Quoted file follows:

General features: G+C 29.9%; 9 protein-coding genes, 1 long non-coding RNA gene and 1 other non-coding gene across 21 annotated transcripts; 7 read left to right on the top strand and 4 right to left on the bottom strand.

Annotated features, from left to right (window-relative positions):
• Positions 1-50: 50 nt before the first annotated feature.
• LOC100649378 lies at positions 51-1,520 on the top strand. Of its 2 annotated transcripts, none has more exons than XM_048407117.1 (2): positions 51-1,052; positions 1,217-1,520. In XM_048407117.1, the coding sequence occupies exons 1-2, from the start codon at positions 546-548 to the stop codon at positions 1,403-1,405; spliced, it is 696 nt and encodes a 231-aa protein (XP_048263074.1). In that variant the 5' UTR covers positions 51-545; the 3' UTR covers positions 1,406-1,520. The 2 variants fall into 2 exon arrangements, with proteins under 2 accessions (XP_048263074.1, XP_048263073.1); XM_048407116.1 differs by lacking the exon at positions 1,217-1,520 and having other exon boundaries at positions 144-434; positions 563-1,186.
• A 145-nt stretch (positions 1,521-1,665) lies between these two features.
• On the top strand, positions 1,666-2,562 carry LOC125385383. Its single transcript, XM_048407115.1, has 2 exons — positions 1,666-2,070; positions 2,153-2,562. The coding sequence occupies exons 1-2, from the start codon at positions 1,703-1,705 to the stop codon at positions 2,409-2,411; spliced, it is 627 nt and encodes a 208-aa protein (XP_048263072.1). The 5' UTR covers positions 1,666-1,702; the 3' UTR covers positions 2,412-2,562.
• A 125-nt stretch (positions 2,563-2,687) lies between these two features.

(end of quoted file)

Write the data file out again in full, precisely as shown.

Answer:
General features: G+C 29.9%; 9 protein-coding genes, 1 long non-coding RNA gene and 1 other non-coding gene across 21 annotated transcripts; 7 read left to right on the top strand and 4 right to left on the bottom strand.

Annotated features, from left to right (window-relative positions):
• Positions 1-50: 50 nt before the first annotated feature.
• LOC100649378 lies at positions 51-1,520 on the top strand. Of its 2 annotated transcripts, none has more exons than XM_048407117.1 (2): positions 51-1,052; positions 1,217-1,520. In XM_048407117.1, the coding sequence occupies exons 1-2, from the start codon at positions 546-548 to the stop codon at positions 1,403-1,405; spliced, it is 696 nt and encodes a 231-aa protein (XP_048263074.1). In that variant the 5' UTR covers positions 51-545; the 3' UTR covers positions 1,406-1,520. The 2 variants fall into 2 exon arrangements, with proteins under 2 accessions (XP_048263074.1, XP_048263073.1); XM_048407116.1 differs by lacking the exon at positions 1,217-1,520 and having other exon boundaries at positions 144-434; positions 563-1,186.
• A 145-nt stretch (positions 1,521-1,665) lies between these two features.
• On the top strand, positions 1,666-2,562 carry LOC125385383. Its single transcript, XM_048407115.1, has 2 exons — positions 1,666-2,070; positions 2,153-2,562. The coding sequence occupies exons 1-2, from the start codon at positions 1,703-1,705 to the stop codon at positions 2,409-2,411; spliced, it is 627 nt and encodes a 208-aa protein (XP_048263072.1). The 5' UTR covers positions 1,666-1,702; the 3' UTR covers positions 2,412-2,562.
• A 125-nt stretch (positions 2,563-2,687) lies between these two features.